One poster asked how one does not judge. Non-judgment and non-use of labels is a result of learning to quiet the mind. It's the stripping away of labels and taking control of the thinking mind and operating from the stillness of the present.

I may be off or mis-using some of the vocab but it seems semantically we're all dancing around the same thing.

Peace.



posted on Feb, 6 2012 @ 07:40 PM
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reply to post by prisoneronashipoffools
 


"Cogito ergo sum" in no way discounts or diminishes the idea that even without thought existence is. Indeed, Descartes wrote Meditations on First Philosophy: In Which the Existence of God and the Immortality of the Soul are Demonstrated, published in 1614. Descartes makes it clear in the preface of this book that his aim is to find philosophical evidence of God that offers a more scientific approach than the theological approach which he argues is a circular reasoning of "we must believe in God because the scriptures tell us so".

In his meditations, he employs a method of radical doubt as a way to undermine his own belief system. He does this because he remembers plenty of times where his physical senses have failed him, or misled him. It was in his earlier work Discourse on the Method where Descartes first presented his "I think, therefore I am" single certainty among a sea of doubt. He, however, did not present this idea in Latin first, but rather in French: "Je pense donc je suis," allowing him to reach a much wider audience than the more famous "Cogito ergo sum" Latin phrase would have allowed.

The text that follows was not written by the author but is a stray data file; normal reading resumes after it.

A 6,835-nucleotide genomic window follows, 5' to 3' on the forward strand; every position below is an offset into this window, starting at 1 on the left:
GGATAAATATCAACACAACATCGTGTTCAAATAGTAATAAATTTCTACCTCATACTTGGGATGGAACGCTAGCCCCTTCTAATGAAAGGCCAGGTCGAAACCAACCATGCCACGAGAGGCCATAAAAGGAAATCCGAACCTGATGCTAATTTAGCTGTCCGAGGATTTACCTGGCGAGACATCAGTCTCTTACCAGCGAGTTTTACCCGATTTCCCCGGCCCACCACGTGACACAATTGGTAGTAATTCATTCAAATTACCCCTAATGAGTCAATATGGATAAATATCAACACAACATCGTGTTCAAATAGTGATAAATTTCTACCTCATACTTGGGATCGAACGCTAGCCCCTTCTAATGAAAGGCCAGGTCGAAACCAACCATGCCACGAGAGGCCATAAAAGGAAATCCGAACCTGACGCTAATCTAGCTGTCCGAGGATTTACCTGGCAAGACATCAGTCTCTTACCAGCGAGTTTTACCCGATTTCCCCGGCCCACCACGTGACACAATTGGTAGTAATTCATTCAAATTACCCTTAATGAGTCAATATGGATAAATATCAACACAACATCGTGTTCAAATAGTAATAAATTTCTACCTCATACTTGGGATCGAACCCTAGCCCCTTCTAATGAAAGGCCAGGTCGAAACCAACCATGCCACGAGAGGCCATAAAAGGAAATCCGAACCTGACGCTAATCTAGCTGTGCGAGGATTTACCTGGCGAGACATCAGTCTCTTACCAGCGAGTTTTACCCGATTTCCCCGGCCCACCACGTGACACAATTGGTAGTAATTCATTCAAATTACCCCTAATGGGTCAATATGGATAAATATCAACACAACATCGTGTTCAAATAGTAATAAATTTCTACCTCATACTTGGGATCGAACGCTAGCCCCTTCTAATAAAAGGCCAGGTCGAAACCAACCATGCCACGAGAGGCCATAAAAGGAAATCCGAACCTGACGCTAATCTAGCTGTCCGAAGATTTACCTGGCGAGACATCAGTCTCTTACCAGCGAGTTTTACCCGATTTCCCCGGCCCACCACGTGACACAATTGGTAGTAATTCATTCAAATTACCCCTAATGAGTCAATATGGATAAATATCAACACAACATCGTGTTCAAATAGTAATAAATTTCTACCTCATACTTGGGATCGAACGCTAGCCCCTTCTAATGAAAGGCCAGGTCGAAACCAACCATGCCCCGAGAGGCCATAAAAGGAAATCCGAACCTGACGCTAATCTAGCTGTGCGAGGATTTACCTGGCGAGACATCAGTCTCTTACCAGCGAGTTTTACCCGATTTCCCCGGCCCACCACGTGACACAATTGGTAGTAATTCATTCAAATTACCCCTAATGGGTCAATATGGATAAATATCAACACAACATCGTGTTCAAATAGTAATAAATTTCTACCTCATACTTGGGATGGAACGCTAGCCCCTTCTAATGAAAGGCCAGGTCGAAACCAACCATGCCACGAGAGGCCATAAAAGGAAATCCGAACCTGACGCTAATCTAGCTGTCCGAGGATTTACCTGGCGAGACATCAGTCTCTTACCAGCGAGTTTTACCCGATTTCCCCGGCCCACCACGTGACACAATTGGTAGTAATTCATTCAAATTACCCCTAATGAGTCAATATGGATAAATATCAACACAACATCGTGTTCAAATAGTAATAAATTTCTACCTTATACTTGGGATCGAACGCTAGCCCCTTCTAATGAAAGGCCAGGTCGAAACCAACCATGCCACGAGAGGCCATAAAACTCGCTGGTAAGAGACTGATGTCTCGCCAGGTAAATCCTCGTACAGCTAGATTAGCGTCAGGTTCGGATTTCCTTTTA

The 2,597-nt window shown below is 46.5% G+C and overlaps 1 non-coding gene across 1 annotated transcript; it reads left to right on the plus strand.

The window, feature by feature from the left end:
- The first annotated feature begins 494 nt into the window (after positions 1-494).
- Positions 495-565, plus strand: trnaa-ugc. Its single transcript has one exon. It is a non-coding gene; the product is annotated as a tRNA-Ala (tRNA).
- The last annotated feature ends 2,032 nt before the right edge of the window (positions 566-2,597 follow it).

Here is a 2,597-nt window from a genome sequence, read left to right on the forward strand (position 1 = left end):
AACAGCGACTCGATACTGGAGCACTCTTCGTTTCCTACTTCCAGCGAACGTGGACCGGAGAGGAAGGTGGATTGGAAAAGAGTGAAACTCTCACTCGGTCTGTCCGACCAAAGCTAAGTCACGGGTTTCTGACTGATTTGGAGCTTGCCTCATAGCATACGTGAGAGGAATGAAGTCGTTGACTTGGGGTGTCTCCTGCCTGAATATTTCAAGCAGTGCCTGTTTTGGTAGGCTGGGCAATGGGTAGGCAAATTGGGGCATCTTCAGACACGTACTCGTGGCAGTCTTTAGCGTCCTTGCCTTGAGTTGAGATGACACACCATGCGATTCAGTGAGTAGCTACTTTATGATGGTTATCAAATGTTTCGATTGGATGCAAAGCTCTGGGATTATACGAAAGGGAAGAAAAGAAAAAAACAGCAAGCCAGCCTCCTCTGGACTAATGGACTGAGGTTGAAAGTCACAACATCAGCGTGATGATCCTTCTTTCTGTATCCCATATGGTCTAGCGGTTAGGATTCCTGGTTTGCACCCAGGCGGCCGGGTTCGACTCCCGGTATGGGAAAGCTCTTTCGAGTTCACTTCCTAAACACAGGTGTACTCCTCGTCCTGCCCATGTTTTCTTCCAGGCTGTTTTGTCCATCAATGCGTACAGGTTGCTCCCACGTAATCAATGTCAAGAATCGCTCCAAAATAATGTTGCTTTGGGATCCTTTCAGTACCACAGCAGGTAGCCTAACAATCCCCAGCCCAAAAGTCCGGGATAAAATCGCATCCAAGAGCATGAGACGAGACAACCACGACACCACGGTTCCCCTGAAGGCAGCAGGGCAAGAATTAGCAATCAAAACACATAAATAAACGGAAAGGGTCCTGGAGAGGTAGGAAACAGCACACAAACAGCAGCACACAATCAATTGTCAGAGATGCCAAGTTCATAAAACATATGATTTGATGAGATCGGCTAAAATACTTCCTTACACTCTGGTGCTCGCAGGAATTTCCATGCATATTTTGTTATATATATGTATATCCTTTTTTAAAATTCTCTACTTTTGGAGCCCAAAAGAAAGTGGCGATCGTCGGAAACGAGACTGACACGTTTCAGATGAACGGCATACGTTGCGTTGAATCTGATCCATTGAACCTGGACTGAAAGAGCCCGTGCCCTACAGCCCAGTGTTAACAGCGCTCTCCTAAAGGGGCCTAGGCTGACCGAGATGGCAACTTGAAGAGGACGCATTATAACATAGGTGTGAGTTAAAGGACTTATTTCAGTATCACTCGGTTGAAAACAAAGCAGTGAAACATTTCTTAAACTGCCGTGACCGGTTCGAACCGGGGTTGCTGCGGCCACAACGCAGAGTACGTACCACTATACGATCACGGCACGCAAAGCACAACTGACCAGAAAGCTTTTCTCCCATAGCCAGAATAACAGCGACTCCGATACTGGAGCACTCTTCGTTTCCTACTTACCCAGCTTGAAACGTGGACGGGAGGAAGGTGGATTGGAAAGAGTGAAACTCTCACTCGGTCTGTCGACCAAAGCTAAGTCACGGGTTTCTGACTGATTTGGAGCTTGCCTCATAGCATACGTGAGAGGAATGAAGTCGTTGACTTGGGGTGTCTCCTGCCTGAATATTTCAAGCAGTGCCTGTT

Descartes understood the limitations of this single certainty and spoke to these limitations. "I think therefore I am" offers no philosophical proof for existence of the body, only the mind, and while the "mind/body problem" was nothing new for Western philosophers, Descartes single certainty brought the "mind/body problem" back to the forefront of philosophical debate, ultimately leading to the disparate philosophical camps of Dualism and Monism. Descartes was in the Dualist camp, and believed that the mind is a separate substance that that of the body.

Descartes never made any arguments that the only way for this separate substance known as the mind to exist is through thought alone. He only stumbled upon the certainty that because he doubted, this was thought, and because he thought, his mind existed.